Push polling. The live rail accusation for pollsters. A discredited technique that verges on misusing polling, turning it into propagandising, manipulating, another form of dirty tricks. No reputable polling organisation should go anywhere near the technique. But one pollster in the UK is being quizzed right now on whether it has gone there.
The Wikipedia definition is a useful place to start. “A push poll is an interactive marketing technique … in which an individual or organization attempts to manipulate or alter prospective voters' views under the guise of conducting an opinion poll … in all such polls, the pollster asks leading questions or suggestive questions that ‘push’ the interviewee towards adopting an unfavourable response towards the … candidate in question”.
Bear that in mind as we consider an extract from a recent YouGov questionnaire, which discusses Labour Leader Jeremy Corbyn. It begins with the preamble “People have made different criticisms of Jeremy Corbyn which we list below. Please choose the ONE which you personally think is most worrying”. So even before the respondent gets to the criticisms, they know that it’s going to be “worrying”. Ri-i-i-ight.
Anyhow, bring on the first criticism. “Corbyn supported the IRA, he said the death of bin Laden was a ‘tragedy’, he can’t be trusted to take tough action on security, crime and defence”. It was advertised as “worrying”, then backed up with one flat-out lie and a blatant taking of a statement out of context. Can we see the next one, please?
Here it comes. “Corbyn is an old fashioned socialist who supported the Soviet Union and will take Britain back to the 1970s”. They do like the flat-out lies, don’t they? Don’t tell me, one of the remaining two options is about immigration, isn’t it?
Well, yes it is, and here it comes. “Corbyn has said repeatedly he doesn’t believe in ANY limits on immigration, it’s not too high, so if he’s PM it will be out of control”. He did? I must have blinked and missed it. But the message of this exercise is clear.
By that stage, anyone thus questioned will have been softened up by being told that Corbyn means “worrying”, and then most certainly moved in the general direction of, er, “adopting an unfavourable response towards the candidate in question”.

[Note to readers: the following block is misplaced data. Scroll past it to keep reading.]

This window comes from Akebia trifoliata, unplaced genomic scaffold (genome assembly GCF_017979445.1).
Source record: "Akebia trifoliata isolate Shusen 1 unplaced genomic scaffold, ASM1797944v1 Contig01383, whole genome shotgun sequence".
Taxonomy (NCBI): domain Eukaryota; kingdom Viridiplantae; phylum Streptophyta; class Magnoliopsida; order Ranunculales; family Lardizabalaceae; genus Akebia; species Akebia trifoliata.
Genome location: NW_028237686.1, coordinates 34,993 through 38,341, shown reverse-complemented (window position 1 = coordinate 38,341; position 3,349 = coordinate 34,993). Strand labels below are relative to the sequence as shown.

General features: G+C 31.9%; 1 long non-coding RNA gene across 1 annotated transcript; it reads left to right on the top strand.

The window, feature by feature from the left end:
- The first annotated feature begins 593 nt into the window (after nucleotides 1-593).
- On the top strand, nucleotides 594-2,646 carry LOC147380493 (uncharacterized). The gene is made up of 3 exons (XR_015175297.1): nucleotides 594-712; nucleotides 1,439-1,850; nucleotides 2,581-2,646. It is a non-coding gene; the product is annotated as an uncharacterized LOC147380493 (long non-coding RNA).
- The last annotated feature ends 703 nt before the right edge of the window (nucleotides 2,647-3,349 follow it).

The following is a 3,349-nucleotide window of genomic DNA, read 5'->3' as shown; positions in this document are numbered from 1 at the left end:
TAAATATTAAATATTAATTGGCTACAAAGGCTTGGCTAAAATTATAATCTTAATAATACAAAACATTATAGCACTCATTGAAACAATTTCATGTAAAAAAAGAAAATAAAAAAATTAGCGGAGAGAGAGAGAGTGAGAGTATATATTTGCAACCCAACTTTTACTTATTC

This looks like push polling. It appears to walk like push polling. And that sound it makes suggests it quacks like push polling. So what has YouGov to say for itself?
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YouGov comes out with leading questions like that all the time. I just did one yesterday that said something like: Do you believe that Trump could negotiate a better deal exit deal with the EU? - The choices were yes, no, or don’t know - I just had to write in the comments that that was a shit question and they must be just looking for some manipulated statistic to put out in the press.
Couldn't the 2016 referendum be a push poll writ large ?
So it's a flat-out lie that Corbyn is a socialist? He's the only one in the party!
Anon 1 June 2019 at 20:19
The Year 6 SATs English paper* advise all to read the complete passage before answering questions.
You, Anon, appear to read the first six words of a statement and ignore the rest of it.
* For pupils aged 11 years.
A few years ago now, I was asked by YouGov to take part in a questionnaire/poll. One of the questions had four options all of which blamed Labour for the 2008 financial crash. Now, I'm mildly dyslexic so I read and reread the options dozen times and no, no matter how read it, all four answers blamed Labour for the financial crash. You could not finish the survey without blaming Labour for the financial crash in some way. I contacts them where they ask for feedback on their polls and pointed out that this is not a right and proper question or methodology from a company claiming to be an independent polling organisation. They didn't even acknowledge the message.
I in no way blame labour for the 2008 crash
It started in America in 2007 with reselling packaged sub prime mortgages. Making short term profits on something that was unsustainable in the long term
In this country too much deregulation of the banks
Tories wanted to deregulate even more but labour resisted
Were it not for labour mitigation it would have been far worse
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